Primary urethral cancer (PUC) is a rare, but devastating genitourinary tumor that affects men and women. Although most PUC are localized, proximal PUC frequently presents with locally advanced disease, with 30% to 40% having lymph node metastasis. Single modality surgical or radiation therapy has dismal results. Multimodal therapy with cisplatin-based chemotherapy and consolidation surgery has greatly improved the local recurrence and overall survival rates for this aggressive disease. In locally advanced squamous cell carcinoma of the urethra, radiotherapy combined with radiosensitizing chemotherapy is an option for genital preservation. Prospective, multi-institutional studies are required to further define the optimal multidisciplinary treatment strategy for this destructive disease.
Retrospective analysis of survival outcomes and the role of cisplatin-based chemotherapy in patients with urethral carcinomas referred to medical oncologists.
Dayyani Farshid,Pettaway Curtis A,Kamat Ashish M,Munsell Mark F,Sircar Kanishka,Pagliaro Lance C
OBJECTIVES:Primary carcinomas of the urethra (PCU) are rare and often advanced when diagnosed. Treatment standards are lacking. We studied treatment response and survival in a cohort of patients with PCU, with emphasis on modern platinum-containing chemotherapy regimens plus surgery for advanced disease. MATERIALS AND METHODS:This was a retrospective chart review of consecutive patients with PCU seen by medical oncologists at our institution over a recent 5-year period. Outcome was measured as best response to chemotherapy. Kaplan-Meier estimates were generated for survival and Cox proportional hazard was used for prognostic factors for survival. RESULTS:The 44 patients (64% women) included had a median age at diagnosis of 66.5 years. The most prevalent histologic subtypes of PCU were squamous cell carcinoma and adenocarcinoma. At diagnosis, 43% already had lymph node-positive [lymph node (LN)+] disease, and 16% had distant metastases. The entire cohort's overall survival (OS) was 31.7 months. The response rate to platinum-containing neoadjuvant chemotherapy was 72%. Twenty-one patients with locally advanced or LN+ PCU underwent chemotherapy plus surgery. Their median OS from chemotherapy initiation was 25.6 months. Four of 9 patients (44%) with LN+ PCU at diagnosis were alive at our review, with a minimum follow-up of more than 3 years. CONCLUSIONS:Modern platinum-containing regimens appear to be effective in advanced PCU. Preoperative chemotherapy is associated with prolonged disease-free survival in a subgroup of LN+ cases.
Survival Outcomes Associated With Female Primary Urethral Carcinoma: Review of a Single Institutional Experience.
Peyton Charles C,Azizi Mounsif,Chipollini Juan,Ercole Cesar,Fishman Mayer,Gilbert Scott M,Juwono Timothy,Lockhart Jorge,Poch Michael,Pow-Sang Julio M,Spiess Philippe E,Wiegand Lucas,Sexton Wade J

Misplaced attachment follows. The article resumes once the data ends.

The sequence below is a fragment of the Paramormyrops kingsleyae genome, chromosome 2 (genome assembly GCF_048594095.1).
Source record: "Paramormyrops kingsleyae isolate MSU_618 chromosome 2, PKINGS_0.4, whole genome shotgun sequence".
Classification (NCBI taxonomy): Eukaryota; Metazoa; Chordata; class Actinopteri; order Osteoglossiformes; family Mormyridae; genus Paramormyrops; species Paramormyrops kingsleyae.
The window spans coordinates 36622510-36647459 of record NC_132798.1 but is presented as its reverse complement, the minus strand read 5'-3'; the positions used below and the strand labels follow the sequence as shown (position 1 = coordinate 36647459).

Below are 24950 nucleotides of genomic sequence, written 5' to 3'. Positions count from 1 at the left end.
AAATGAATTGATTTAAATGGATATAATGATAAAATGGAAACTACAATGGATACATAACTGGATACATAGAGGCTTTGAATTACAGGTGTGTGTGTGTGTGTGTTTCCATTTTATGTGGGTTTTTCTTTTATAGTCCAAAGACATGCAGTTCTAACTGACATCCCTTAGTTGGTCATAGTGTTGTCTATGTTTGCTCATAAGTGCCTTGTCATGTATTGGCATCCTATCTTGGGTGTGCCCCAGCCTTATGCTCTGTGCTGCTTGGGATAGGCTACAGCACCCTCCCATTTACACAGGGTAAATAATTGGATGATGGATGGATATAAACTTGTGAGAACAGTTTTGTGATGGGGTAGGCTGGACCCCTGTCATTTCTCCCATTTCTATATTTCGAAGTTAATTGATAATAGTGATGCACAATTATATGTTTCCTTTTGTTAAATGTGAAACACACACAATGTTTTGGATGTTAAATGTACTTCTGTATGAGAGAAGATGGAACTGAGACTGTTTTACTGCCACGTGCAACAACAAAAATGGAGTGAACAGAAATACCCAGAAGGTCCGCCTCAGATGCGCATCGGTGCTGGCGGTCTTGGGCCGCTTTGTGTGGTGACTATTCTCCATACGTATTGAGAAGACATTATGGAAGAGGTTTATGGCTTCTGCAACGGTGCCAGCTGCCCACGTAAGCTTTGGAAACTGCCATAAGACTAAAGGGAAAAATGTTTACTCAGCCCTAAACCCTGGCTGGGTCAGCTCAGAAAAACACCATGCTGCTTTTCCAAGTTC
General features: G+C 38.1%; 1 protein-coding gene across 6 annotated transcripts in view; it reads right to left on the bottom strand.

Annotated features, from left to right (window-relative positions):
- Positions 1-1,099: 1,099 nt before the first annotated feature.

Clinical genitourinary cancer
BACKGROUND:Primary urethral carcinoma (PUC) is rare, and standard treatment recommendations are lacking. We examined the variation in treatments and survival outcomes of female PUC at a single, tertiary referral cancer center. METHODS:Records of women with PUC referred to our multidisciplinary genitourinary oncology service between 2003 and 2017 were reviewed. Clinical, demographic, pathologic, primary and salvage therapy details, and overall (OS) and recurrence-free survival (RFS) were recorded. Survival outcomes were analyzed for the entire cohort, and cases of locally-advanced (≥ T2 tumor), non-metastatic PUC were evaluated according to treatment intensity. Multimodal treatment (cystourethrectomy + concomitant therapy) was compared with non-multimodal therapy. Contingency analyses and Kaplan-Meier estimates were performed. RESULTS:Thirty-nine women with PUC were identified. In total, median OS was 36 months (95% confidence interval, 10.6-61.4 months). Twenty-four had T3 to T4 disease, 12 were node-positive, and 3 had distant metastases. Histology included 22 adenocarcinomas, 11 urothelial, 5 squamous, and 1 neuroendocrine. Patients with locally advanced, non-metastatic disease (n = 25) had significantly reduced OS (36 vs. 99 months; P = .016) and RFS (46 months vs. unmet; P = .011) compared with patients with locally confined tumors. Approximately one-half of locally advanced cases were managed with multimodal therapy (4 with neoadjuvant therapy + cystourethrectomy, 8 with cystourethrectomy + adjuvant therapy, and 1 with chemoradiation + consolidative cystourethrectomy). Multimodal therapy had nonsignificant longer OS (36 vs. 16 months) and RFS (58 vs. 16 months), P > .05. CONCLUSIONS:Locally advanced female PUC has relatively poor survival outcomes. Although we observed a nonsignificant interval improvement in survival with multimodality therapy, the treatment paradigm is inconsistent. Because it is a rare disease, collaborative multi-institutional studies are needed.